Unlike traditional cardiac defibrillation implants that place wires directly on the heart, Boston Scientific’s (NYSE:BSX) under-the-skin implant promises to be less invasive while proving a "great asset" to patients, according to a study published in the American Heart Assn. journal Circulation.
The new device was shown to successfully restore normal heart rhythm without ever physically touching the heart, researchers reported, but the device also unnecessarily shocked 13% of study participants.
Patients at high risk of sudden cardiac arrest are often implanted with traditional implantable defibrillators, which thread electrical wiring into the heart’s nearby blood vessels to provide an immediate and life-saving shock to the heart. The new Boston Scientific implant, called a subcutaneous implantable cardiac defibrillator, or S-ICD, uses a lead that is placed under the skin on the left side of the sternum.
"This new system was developed over a dozen years to combine some of the best aspects of traditional implantable cardiac defibrillators and external defibrillators," Martin Burke, the study’s lead author, said in prepared remarks.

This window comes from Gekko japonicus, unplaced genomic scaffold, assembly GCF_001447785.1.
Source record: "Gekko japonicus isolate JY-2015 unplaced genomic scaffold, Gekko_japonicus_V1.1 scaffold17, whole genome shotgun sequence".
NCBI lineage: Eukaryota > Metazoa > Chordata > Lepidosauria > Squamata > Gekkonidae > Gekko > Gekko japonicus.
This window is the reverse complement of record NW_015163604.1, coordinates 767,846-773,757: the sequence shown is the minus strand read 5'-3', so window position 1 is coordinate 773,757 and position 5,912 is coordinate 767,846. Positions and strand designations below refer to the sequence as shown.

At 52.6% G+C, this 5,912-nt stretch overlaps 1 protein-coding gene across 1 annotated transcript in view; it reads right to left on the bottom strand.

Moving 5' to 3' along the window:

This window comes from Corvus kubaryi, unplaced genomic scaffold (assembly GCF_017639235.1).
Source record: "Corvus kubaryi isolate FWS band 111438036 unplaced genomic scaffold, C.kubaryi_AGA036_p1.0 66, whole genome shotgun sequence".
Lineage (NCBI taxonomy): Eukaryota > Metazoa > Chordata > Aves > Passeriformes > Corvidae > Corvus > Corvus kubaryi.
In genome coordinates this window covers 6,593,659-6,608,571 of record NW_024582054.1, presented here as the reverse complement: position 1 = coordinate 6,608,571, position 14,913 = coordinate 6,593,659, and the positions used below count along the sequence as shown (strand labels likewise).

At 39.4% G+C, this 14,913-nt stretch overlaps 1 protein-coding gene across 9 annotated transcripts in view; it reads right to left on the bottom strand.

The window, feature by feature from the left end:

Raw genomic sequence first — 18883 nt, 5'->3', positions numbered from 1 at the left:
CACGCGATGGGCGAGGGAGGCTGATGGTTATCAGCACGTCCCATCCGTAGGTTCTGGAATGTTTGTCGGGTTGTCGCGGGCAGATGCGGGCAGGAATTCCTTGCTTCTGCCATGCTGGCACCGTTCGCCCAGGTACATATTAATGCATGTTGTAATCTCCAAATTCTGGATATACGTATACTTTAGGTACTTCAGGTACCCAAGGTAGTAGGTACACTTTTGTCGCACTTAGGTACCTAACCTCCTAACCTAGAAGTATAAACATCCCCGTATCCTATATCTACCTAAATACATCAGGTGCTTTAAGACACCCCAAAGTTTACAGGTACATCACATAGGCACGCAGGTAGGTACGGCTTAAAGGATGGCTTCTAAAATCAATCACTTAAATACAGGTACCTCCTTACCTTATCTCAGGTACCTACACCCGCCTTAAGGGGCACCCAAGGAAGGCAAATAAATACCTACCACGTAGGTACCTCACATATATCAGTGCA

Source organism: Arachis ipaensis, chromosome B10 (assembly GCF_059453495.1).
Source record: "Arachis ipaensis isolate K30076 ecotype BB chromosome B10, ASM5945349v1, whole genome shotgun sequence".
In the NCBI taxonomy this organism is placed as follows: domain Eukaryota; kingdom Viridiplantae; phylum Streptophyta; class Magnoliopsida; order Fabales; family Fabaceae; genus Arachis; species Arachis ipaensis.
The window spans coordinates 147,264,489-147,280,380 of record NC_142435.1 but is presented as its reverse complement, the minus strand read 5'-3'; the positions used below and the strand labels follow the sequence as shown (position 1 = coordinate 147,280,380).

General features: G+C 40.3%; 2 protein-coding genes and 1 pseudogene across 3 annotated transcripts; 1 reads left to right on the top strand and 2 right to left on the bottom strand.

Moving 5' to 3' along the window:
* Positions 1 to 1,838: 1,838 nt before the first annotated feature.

Study authors evaluated 330 patients, all implanted with S-ICD, for 11 months. During that time, 38 experienced heart irregularity that was successfully restored to a normal rhythm because of the device, but 41 patients felt electrical shocks that were not prompted by any cardiac events.
When the device was tested by inducing an abnormal heart rhythm, S-ICD responded and reversed the abnormality 100% of the time, besting the FDA goal of an 88% response rate, researchers said. However, some cardiologists say the tests have troubling limitations, according to MedPageToday.
The S-ICD can be implanted without an x-ray and reduces the risk of damaging blood vessels near the heart, according to the study. Another trial comparing traditional devices to the S-ICD is currently underway.